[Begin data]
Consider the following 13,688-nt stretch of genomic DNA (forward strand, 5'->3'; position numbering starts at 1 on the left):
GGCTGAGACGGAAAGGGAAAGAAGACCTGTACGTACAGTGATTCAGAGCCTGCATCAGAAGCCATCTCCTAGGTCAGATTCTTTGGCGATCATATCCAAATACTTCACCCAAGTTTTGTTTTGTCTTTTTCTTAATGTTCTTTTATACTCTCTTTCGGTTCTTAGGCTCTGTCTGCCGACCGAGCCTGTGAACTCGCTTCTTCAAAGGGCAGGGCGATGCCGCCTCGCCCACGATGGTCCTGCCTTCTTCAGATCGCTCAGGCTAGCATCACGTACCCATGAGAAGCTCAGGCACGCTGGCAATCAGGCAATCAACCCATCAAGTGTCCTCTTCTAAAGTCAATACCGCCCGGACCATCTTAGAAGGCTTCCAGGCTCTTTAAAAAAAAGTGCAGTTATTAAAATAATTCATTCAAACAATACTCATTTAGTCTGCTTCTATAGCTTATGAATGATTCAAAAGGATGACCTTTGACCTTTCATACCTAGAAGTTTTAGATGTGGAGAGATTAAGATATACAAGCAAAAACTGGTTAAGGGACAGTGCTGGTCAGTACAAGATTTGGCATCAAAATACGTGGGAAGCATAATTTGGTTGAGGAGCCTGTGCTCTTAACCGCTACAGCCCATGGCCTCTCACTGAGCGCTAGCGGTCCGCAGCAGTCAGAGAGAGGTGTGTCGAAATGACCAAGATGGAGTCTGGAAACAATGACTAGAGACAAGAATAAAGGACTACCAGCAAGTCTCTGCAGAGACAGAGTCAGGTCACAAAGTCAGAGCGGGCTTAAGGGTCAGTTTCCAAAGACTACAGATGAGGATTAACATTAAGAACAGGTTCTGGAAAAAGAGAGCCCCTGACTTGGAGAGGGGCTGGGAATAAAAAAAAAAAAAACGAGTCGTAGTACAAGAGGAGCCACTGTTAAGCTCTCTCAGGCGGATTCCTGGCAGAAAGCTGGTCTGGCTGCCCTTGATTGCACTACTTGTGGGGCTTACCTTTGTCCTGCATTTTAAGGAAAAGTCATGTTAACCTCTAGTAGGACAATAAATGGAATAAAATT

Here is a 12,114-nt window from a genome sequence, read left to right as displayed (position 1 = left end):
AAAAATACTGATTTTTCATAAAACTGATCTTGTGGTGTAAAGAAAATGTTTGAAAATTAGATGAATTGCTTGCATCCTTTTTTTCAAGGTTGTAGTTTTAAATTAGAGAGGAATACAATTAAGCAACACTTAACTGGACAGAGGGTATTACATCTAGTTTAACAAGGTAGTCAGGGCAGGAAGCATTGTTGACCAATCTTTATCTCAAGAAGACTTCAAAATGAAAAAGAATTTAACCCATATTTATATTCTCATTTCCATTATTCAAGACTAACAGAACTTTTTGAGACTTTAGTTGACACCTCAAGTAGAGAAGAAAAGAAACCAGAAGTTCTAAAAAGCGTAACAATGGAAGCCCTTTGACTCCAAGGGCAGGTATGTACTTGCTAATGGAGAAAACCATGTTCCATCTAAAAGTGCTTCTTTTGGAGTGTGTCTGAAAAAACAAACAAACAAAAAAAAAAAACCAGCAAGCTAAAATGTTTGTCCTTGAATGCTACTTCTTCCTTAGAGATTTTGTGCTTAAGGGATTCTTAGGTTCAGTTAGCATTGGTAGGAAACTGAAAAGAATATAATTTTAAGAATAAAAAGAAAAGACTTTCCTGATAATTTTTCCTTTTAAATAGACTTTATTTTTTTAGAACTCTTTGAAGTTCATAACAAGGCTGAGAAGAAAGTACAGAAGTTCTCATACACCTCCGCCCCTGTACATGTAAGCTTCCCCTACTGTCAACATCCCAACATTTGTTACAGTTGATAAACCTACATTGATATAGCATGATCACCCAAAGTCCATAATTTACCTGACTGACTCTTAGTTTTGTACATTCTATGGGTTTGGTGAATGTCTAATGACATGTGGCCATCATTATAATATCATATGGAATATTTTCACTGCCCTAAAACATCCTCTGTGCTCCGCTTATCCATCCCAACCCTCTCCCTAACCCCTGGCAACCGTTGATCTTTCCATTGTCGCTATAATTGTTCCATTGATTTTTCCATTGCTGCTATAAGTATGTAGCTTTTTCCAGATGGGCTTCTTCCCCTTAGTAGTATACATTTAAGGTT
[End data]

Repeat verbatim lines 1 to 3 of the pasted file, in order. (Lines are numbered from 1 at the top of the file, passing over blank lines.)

Consider the following 13,688-nt stretch of genomic DNA (forward strand, 5'->3'; position numbering starts at 1 on the left):
GGCTGAGACGGAAAGGGAAAGAAGACCTGTACGTACAGTGATTCAGAGCCTGCATCAGAAGCCATCTCCTAGGTCAGATTCTTTGGCGATCATATCCAAATACTTCACCCAAGTTTTGTTTTGTCTTTTTCTTAATGTTCTTTTATACTCTCTTTCGGTTCTTAGGCTCTGTCTGCCGACCGAGCCTGTGAACTCGCTTCTTCAAAGGGCAGGGCGATGCCGCCTCGCCCACGATGGTCCTGCCTTCTTCAGATCGCTCAGGCTAGCATCACGTACCCATGAGAAGCTCAGGCACGCTGGCAATCAGGCAATCAACCCATCAAGTGTCCTCTTCTAAAGTCAATACCGCCCGGACCATCTTAGAAGGCTTCCAGGCTCTTTAAAAAAAAGTGCAGTTATTAAAATAATTCATTCAAACAATACTCATTTAGTCTGCTTCTATAGCTTATGAATGATTCAAAAGGATGACCTTTGACCTTTCATACCTAGAAGTTTTAGATGTGGAGAGATTAAGATATACAAGCAAAAACTGGTTAAGGGACAGTGCTGGTCAGTACAAGATTTGGCATCAAAATACGTGGGAAGCATAATTTGGTTGAGGAGCCTGTGCTCTTAACCGCTACAGCCCATGGCCTCTCACTGAGCGCTAGCGGTCCGCAGCAGTCAGAGAGAGGTGTGTCGAAATGACCAAGATGGAGTCTGGAAACAATGACTAGAGACAAGAATAAAGGACTACCAGCAAGTCTCTGCAGAGACAGAGTCAGGTCACAAAGTCAGAGCGGGCTTAAGGGTCAGTTTCCAAAGACTACAGATGAGGATTAACATTAAGAACAGGTTCTGGAAAAAGAGAGCCCCTGACTTGGAGAGGGGCTGGGAATAAAAAAAAAAAAAACGAGTCGTAGTACAAGAGGAGCCACTGTTAAGCTCTCTCAGGCGGATTCCTGGCAGAAAGCTGGTCTGGCTGCCCTTGATTGCACTACTTGTGGGGCTTACCTTTGTCCTGCATTTTAAGGAAAAGTCATGTTAACCTCTAGTAGGACAATAAATGGAATAAAATT

Here is a 12,114-nt window from a genome sequence, read left to right as displayed (position 1 = left end):